Several interesting examples of pseudo-branching filaments are known from the assemblage. For example, a probable Proterocladus (Fig. 4c), with its diagnostic sub-septal branching pattern (Tang et al. 2020), may indicate that siphonaceous green algae were present at this time. Other non-septate forms show simple branches in tubes with a very rough wall structure that does not reveal an underlying cellular structure (Fig. 4d). False branching is apparent in linear sets of ellipsoidal cells that possess lateral wall extensions (Fig. 4f). This form of false branching has yet to be reported from marine deposits of Precambrian age and the phylogenetic affinity of such forms is not known. They are an interesting alternate form of Archaeoellipsoides that can form linear chains of cylindrical cells with rounded ends (e.g. Fig. 2s). It is unlikely that they represent cyanobacterial akinetes, as has been proposed for some isolated specimens of Archaeoellipsoides recovered from marine deposits (Golubic et al. 1995; Tomitani et al. 2006). This is another example of a taxon, Archaeoellipsoides, the simple morphology of which precludes a specific assignment to a single clade.

One interesting elongate organic-walled microfossil that has yet to be reported in the Precambrian has a tapered linear form, but without any preserved underlying cellular pattern. This unnamed organism always retains a sinuous shape and individual specimens may be fairly large, often in excess of 100 µm, as seen in Figure 4e.

Cyanobacteria in the Nonesuch assemblage

Direct evidence of prokaryotes in the Nonesuch assemblage is limited, but is primarily based on the assumption that non-septate, flattened tubes are the remains of allochthonous cyanobacterial sheaths. These may be isolated, as in the example of Siphonophycus kestron (Fig. 5b), but are most convincing when found as entangled masses (Fig. 5g, h). These allochthonous remains of microbial mat rip-ups are common throughout the formation. The Nonesuch Formation is the stratotype locus for Eohalothece lacustrinus (Fig. 5i), a presumed cyanobacterium with an ecology similar to the modern day Microcystis aeruginosa. It is extremely abundant, occurring in most of the fossiliferous samples and ranging in number up to the order of 104 specimens per slide. Eohalothece may be preserved in cell clusters, including clathrate forms, which parallel the morphologies of colonial phytoplankton in lakes today (Strother and Wellman 2016). Individual isolated cells are also found, most typically associated with the amorphous organic groundmass characteristic of benthic settings. Within the greater terrestrial ecosystem of the Oronto Group, cyanobacteria have also been indirectly documented in the form of stromatolites from the underlying Copper Harbor Conglomerate (Elmore 1983; Nishioka et al. 1984; Sheldon 2011; Fedorchuk et al. 2016).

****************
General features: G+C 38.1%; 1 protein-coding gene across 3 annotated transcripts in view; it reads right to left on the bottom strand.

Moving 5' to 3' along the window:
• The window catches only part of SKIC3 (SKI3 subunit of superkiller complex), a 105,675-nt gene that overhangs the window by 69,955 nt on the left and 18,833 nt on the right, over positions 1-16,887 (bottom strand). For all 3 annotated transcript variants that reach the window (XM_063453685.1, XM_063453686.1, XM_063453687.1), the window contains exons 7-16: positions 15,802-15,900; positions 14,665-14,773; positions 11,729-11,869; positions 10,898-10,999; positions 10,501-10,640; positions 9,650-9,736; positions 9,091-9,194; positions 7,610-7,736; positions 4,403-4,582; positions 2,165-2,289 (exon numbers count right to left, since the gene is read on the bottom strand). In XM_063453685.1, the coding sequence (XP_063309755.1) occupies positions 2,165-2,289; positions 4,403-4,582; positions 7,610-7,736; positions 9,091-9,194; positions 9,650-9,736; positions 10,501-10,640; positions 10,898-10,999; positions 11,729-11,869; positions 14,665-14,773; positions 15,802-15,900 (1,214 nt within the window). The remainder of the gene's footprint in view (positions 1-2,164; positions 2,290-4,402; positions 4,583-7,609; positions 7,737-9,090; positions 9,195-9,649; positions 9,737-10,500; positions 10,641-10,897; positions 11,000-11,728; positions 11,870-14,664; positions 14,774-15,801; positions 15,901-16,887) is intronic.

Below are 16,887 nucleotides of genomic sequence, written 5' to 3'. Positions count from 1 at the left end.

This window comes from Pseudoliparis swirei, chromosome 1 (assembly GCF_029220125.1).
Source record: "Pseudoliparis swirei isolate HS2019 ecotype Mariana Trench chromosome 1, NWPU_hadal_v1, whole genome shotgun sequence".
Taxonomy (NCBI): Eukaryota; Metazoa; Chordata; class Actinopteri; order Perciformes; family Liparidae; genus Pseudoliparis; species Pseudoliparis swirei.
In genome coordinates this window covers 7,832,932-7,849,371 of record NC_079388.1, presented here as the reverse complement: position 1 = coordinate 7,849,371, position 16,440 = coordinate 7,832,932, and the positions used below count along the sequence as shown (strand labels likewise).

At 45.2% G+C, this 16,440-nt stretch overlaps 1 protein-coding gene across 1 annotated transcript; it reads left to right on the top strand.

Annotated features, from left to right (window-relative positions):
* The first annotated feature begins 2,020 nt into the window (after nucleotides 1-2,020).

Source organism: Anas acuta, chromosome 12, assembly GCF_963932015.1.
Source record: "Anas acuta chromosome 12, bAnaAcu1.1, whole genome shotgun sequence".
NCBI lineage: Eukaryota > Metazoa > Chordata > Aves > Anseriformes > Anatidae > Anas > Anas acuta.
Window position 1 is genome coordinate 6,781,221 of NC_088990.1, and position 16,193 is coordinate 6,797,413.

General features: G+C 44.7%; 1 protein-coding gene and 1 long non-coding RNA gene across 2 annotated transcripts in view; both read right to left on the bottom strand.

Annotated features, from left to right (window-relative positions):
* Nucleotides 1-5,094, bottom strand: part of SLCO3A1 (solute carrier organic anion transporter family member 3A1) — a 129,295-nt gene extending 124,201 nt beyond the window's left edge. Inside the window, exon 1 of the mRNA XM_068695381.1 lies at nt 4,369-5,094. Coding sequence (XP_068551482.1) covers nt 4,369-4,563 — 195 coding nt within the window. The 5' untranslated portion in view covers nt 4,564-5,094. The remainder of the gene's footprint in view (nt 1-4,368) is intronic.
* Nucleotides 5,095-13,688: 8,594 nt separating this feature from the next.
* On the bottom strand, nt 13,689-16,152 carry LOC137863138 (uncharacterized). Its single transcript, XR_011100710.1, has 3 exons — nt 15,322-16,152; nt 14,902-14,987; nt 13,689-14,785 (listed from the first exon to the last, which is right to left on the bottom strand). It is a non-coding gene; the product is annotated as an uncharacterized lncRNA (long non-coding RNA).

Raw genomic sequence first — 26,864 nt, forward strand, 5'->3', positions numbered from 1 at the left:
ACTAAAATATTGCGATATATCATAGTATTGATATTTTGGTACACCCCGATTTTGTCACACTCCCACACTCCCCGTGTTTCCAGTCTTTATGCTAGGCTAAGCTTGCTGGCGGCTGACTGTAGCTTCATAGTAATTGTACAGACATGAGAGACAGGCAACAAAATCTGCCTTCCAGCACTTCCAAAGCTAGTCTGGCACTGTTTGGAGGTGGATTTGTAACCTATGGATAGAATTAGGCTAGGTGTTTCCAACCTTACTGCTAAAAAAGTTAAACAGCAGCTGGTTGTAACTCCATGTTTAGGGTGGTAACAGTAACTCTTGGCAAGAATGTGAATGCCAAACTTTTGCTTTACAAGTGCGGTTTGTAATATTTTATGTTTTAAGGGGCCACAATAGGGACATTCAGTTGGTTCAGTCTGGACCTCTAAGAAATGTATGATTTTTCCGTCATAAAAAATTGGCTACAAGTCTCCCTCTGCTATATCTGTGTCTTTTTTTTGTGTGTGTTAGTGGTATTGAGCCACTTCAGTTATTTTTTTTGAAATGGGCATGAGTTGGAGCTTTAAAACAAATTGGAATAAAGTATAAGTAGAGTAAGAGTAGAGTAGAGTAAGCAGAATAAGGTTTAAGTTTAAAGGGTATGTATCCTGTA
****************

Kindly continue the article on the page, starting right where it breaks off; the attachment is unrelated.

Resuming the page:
Recent questioning of the lacustrine nature of the Nonesuch Formation (Jones et al. 2020; Stüeken et al. 2020) is a reminder of the difficulty in proving a freshwater origin for rocks that lack fossils of an unambiguous terrestrial provenance. However, biological clues can help to distinguish between marine and non-marine depositional settings. For example, Eohalothece is also found in the roughly contemporaneous Diabaig Formation (Torridon Group) in NW Scotland (Strother and Wellman 2016), a deposit long thought to represent a lake (Stewart 2002). Its distribution in both benthic settings (as scattered individual cells) and in large clusters representing planktic colonies parallels a seasonally partitioned distribution of Microcystis in lakes today (Preston et al. 1980; Verspagen et al. 2005; Misson et al. 2012). This behaviour has not been documented in marine settings.

Spines in acritarchs are often associated with a planktic habit in the marine water column, where they are hypothesized to increase the effective Stokes’ number (Strother 1994; Butterfield 1997). Perhaps spines do not carry such a selective advantage in lakes, but the lack of this feature presents a striking difference between the Nonesuch Formation and the stratigraphically younger large acritarchs of the Ediacaran Period (Grey 2005; Liu et al. 2014) and acanthomorph acritarchs that characterize marine deposits of the early Paleozoic.